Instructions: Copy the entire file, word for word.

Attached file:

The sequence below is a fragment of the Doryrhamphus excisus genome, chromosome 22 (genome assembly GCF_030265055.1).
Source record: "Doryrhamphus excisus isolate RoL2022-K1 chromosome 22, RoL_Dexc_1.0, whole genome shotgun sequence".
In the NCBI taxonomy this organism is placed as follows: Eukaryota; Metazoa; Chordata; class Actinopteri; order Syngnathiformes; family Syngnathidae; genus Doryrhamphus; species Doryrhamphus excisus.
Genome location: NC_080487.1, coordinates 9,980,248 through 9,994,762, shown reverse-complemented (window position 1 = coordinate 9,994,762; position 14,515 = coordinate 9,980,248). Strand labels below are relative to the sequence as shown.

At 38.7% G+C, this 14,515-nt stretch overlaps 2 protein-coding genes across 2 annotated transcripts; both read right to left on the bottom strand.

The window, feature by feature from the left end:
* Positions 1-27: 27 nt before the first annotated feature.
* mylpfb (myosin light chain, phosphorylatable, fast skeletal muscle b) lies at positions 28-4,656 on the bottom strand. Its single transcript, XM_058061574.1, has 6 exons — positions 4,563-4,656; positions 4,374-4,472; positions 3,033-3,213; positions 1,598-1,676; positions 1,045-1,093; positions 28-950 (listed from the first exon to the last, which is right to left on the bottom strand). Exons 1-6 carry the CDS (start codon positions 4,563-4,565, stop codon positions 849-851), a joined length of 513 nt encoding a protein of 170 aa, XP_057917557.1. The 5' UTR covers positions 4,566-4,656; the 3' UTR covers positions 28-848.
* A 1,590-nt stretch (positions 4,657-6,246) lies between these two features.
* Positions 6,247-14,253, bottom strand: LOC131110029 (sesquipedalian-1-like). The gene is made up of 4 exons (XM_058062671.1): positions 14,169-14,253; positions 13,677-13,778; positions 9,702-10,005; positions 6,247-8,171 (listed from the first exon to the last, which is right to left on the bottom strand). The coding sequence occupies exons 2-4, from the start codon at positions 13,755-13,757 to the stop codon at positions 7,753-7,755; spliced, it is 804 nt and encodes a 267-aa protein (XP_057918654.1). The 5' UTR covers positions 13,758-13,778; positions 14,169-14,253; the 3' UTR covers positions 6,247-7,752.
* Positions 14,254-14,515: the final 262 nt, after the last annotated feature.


The sequence below is a fragment of the Doryrhamphus excisus genome, chromosome 22 (genome assembly GCF_030265055.1).
Source record: "Doryrhamphus excisus isolate RoL2022-K1 chromosome 22, RoL_Dexc_1.0, whole genome shotgun sequence".
In the NCBI taxonomy this organism is placed as follows: Eukaryota; Metazoa; Chordata; class Actinopteri; order Syngnathiformes; family Syngnathidae; genus Doryrhamphus; species Doryrhamphus excisus.
Genome location: NC_080487.1, coordinates 9,980,248 through 9,994,762, shown reverse-complemented (window position 1 = coordinate 9,994,762; position 14,515 = coordinate 9,980,248). Strand labels below are relative to the sequence as shown.

At 38.7% G+C, this 14,515-nt stretch overlaps 2 protein-coding genes across 2 annotated transcripts; both read right to left on the bottom strand.

The window, feature by feature from the left end:
* Positions 1-27: 27 nt before the first annotated feature.
* mylpfb (myosin light chain, phosphorylatable, fast skeletal muscle b) lies at positions 28-4,656 on the bottom strand. Its single transcript, XM_058061574.1, has 6 exons — positions 4,563-4,656; positions 4,374-4,472; positions 3,033-3,213; positions 1,598-1,676; positions 1,045-1,093; positions 28-950 (listed from the first exon to the last, which is right to left on the bottom strand). Exons 1-6 carry the CDS (start codon positions 4,563-4,565, stop codon positions 849-851), a joined length of 513 nt encoding a protein of 170 aa, XP_057917557.1. The 5' UTR covers positions 4,566-4,656; the 3' UTR covers positions 28-848.
* A 1,590-nt stretch (positions 4,657-6,246) lies between these two features.
* Positions 6,247-14,253, bottom strand: LOC131110029 (sesquipedalian-1-like). The gene is made up of 4 exons (XM_058062671.1): positions 14,169-14,253; positions 13,677-13,778; positions 9,702-10,005; positions 6,247-8,171 (listed from the first exon to the last, which is right to left on the bottom strand). The coding sequence occupies exons 2-4, from the start codon at positions 13,755-13,757 to the stop codon at positions 7,753-7,755; spliced, it is 804 nt and encodes a 267-aa protein (XP_057918654.1). The 5' UTR covers positions 13,758-13,778; positions 14,169-14,253; the 3' UTR covers positions 6,247-7,752.
* Positions 14,254-14,515: the final 262 nt, after the last annotated feature.